More about Lincoln
Lincoln has lots to offer visitors, from historic landmarks and the cobbled streets of the Cathedral Quarter, to the bustling city centre and marina which is home to the University of Lincoln. Lincoln fuses old and new to create a vibrant, cultural city. Based in the heart of the city, the University is within walking distance of cafés, high-street stores and popular restaurants and bars dotted throughout the centre.
Brayford Pool, the site of the University of Lincoln’s main campus, has always been an important spot in the city.
As far back as the Iron Age, the Celts are thought to have named the town ‘Lindon’, meaning ‘the pool’, as it was the source of all water, trade and transport in the area.
The Romans, too, chose the city because of its inland marina, building their fortress high up on the hill to protect the pool.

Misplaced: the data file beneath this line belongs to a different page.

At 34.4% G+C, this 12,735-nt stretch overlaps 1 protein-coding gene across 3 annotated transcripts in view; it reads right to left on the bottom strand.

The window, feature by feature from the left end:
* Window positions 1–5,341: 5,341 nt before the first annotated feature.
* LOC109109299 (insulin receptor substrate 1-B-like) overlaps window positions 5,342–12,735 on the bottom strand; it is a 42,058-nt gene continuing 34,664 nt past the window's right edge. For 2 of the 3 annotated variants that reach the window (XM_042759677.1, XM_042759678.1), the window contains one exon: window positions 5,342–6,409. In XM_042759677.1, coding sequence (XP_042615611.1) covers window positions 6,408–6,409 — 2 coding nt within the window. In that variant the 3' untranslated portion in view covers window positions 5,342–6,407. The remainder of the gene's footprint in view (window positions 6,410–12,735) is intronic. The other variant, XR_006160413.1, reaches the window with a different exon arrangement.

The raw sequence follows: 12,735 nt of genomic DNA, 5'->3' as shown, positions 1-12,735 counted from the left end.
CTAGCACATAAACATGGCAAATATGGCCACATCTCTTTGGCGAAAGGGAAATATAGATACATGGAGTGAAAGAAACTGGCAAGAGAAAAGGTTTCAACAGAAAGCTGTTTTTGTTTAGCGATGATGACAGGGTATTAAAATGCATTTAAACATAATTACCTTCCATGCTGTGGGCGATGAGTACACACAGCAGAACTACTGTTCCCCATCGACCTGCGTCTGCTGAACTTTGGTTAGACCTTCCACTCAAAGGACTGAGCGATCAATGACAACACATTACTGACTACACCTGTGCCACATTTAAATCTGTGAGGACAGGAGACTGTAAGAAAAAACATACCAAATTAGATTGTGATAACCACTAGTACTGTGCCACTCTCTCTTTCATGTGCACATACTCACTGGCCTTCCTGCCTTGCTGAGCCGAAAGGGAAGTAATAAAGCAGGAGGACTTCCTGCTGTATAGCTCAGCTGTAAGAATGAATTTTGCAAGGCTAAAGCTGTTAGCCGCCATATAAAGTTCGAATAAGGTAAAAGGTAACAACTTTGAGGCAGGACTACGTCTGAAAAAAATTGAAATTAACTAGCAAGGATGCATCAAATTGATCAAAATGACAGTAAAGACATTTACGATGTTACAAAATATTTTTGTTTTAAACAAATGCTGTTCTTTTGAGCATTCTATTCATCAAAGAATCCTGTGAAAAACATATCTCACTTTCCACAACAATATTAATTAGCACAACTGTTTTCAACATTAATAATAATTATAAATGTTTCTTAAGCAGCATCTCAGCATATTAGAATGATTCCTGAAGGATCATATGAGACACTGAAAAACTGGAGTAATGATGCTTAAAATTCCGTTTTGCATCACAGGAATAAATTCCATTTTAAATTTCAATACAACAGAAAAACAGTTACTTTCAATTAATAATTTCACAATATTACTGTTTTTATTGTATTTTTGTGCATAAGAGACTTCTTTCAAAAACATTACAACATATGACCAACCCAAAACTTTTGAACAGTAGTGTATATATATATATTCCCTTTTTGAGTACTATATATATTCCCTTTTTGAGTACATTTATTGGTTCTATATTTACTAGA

Lincoln became one of the most important Roman, and then Viking, settlements in the country. When the Cathedral was first built in the 11th century, it overtook the Great Pyramids to become the tallest man-made structure in the world.
In 1916 the first ever tanks were designed and built in Lincoln, giving the city the nicknamed ‘Tank Town’. Lincoln was also a centre for the aviation industry with WWI aircraft being produced in the city. Later, the county became known as Bomber County with a large number of RAF bases running on the flat countryside.
Into the 21st century, Lincoln is home to one of the UK’s fastest growing modern universities, is still a world leader in the engineering industry, with almost 2000 years of history past to explore.